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Formula 1 circuits
Since the start of the Formula 1 World Championship in 1950, 71 race tracks have hosted a Grand Prix race. Silverstone, the venue for the first Formula 1 GP, has featured on the F1 schedule almost ever since, but many former F1 tracks have disappeared from the Grand Prix calendar. With the globalization of Formula One racing, new countries have joined, and Asia and Eastern Europe now usualy have their own F1 fixtures.
A revamped 2020 Formula 1 season starts with an Austrian GP double-header in July and is currently set to end in Italy in September. F1 has published an eight-race European calendar, although owners Liberty are hoping to eventually stage between 15 and 18 grands prix this year. Here you’ll find the F1 timetable and some interesting facts and figures about each GP circuit so far confirmed.
F1 race calendar 2020
Grand Prix dates and circuits
July 5 – Austria (Spielberg)
July 12 – Austria (Spielberg)
July 19 – Hungary (Budapest)
August 2 – Great Britain (Silverstone)
August 9 – Great Britain (Silverstone)
August 16 – Spain (Barcelona)
August 30 – Belgium (Spa-Francorchamps)
September 6 – Italy (Monza)
Red Bull Ring
Venue for the Austrian Grand Prix, July 5 & 12
This circuit, formerly known as A1-Ring, is 4.326 kilometres long with a total of only eight turns: six right and two left. It’s located near the city of Spielberg in a beautiful hilly landscape and has hosted races since 1969.
What makes the Austrian Grand Prix special?
It’s a very fast circuit, with few and relatively quick corners and long straight stretches. Drivers go full throttle on more than 70% of the lap and the most powerful cars are clearly favoured. Due to the curvy downhill parts, Red Bull Ring can be tricky under wet conditions.
Venue for the Hungarian Grand Prix, July 19
The 1986 Hungarian Grand Prix, won by Nelson Piquet, was the first Formula One Grand Prix to take place behind the Iron Curtain. Since then the Hungarian GP has been on the schedule every year. Hungaroring is 4,381 km long and notably twisty and bumpy.
What makes the Hungarian Grand Prix special?
The many corners, few straight sections, the heat and the dust conspire to make racing on this track a tough challenge for both drivers and cars. Overtaking is extremely difficult on Hungaroring, and a good start position is often decisive for success.
Venue for the British Grand Prix, August 2 & 9
A former Second World War Royal Air Force airfield, Silverstone Circuit is 5.89 kilometres long and features 18 corners: 10 right-handers and eight left-handers. The fast curves are very demanding on the drivers, due to the extremely high compression forces.
What makes the British Grand Prix special?
Apart from being a beautiful and fast track, Silverstone is a stronghold of tradition, where many legends were born. The very first world Championship GP was held here in 1950. Among the 21 drivers that took the start was Prince Birabongse Bhanudej Bhanubandh of the Thai royal family, who qualified fifth in his Maserati but ran out of fuel during the race.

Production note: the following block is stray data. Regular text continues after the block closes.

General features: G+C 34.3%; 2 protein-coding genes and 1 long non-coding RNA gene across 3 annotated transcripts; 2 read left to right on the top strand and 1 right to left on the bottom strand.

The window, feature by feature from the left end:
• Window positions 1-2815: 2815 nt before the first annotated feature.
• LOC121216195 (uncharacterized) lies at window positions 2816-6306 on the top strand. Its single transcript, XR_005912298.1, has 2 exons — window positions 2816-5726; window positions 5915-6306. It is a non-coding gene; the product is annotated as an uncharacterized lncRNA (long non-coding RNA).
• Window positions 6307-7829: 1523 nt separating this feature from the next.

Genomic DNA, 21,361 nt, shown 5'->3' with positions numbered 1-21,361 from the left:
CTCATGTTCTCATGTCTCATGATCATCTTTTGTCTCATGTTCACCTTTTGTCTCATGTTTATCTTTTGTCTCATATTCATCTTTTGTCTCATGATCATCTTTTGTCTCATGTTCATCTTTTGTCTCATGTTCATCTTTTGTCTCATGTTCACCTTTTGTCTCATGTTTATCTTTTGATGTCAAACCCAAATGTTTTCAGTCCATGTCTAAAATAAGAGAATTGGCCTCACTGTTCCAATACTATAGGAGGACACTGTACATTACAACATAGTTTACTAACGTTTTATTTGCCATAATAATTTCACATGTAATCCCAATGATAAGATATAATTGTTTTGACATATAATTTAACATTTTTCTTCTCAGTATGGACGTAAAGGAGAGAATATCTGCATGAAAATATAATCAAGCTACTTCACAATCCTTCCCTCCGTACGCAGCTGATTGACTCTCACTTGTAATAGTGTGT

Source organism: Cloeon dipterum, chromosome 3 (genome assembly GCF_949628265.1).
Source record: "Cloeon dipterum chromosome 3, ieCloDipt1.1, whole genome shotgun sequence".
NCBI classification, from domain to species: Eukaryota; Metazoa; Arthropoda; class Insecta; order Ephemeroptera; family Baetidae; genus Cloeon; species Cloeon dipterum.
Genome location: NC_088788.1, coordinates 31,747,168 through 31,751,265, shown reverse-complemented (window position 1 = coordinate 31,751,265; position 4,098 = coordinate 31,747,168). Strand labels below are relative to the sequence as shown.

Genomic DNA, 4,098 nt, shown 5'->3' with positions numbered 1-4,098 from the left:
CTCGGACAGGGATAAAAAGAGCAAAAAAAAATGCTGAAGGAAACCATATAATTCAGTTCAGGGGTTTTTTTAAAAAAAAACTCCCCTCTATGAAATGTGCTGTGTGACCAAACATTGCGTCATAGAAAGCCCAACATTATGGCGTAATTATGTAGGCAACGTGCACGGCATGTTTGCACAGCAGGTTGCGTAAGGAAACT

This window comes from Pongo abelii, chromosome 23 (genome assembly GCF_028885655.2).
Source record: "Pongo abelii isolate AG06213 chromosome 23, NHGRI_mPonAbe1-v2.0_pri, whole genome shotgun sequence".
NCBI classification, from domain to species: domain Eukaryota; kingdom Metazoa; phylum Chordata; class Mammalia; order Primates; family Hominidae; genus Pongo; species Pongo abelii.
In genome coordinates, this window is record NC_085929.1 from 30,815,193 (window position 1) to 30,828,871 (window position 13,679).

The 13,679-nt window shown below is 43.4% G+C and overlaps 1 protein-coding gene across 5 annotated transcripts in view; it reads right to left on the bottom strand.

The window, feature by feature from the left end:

Circuit de Catalunya
Venue for the Spanish Grand Prix, August 16
Circuit de Catalunya is situated 32 kilometres from Barcelona. The track is 4.65 kilometres long, with 16 corners: nine right turns and seven left turns. Top-end speed is decisive on this fast circuit with its long straights. The track is often used for test driving during the winter months, so the teams know the course inside out.
What makes the Spanish Grand Prix special?
Aerodynamics are one of the main success factors on the Spanish GP track. Close to the sea, it is subject to unpredictable weather conditions, especially strong winds that can destabilise the car’s aerodynamic balance.
Circuit de Spa-Francorchamps
Venue for the Belgian Grand Prix, August 30
This hill circuit in The Ardennes is 7 kilometres long, with 19 fast and medium fast corners: nine right turns and 10 left turns. It is the longest track on the F1 calendar and generally considered one of the most challenging, combining F1’s longest straight with difficult curves.
What makes the Belgian Grand Prix special?
Not surprisingly for anyone who knows the Belgian Ardennes, it’s the weather. This is always unpredictable and more often than not rainy. At one time in the long GP tradition of the circuit, it rained for 20 years in a row. The rain often falls in short showers that occur in parts of the circuit, leaving other parts dry. Tyre changes during the race are very common here, and a crucial factor for success.
Autodromo di Monza
Venue for the Italian Grand Prix, September 6
This 5,79 kilometres long track close to Milano was constructed in 1922, one of the first purpose-built racing tracks in the world. The history of the circuit is closely linked to that other great Italian name in F1: Ferrari. Monza is one of the fastest circuits on the F1 schedule, 75% of the lap drivers go full throttle.
What makes the Italian Grand Prix special?
Apart from the atmosphere, with tens of thousands knowledgeable and enthusiastic ‘tifosi’, Monza is guaranteed to offer spectacular racing. The combination of long straight stretches and narrow chicanes is a challenge to both drivers and cars. At the end of the race, brakes and bodies are completely worn out.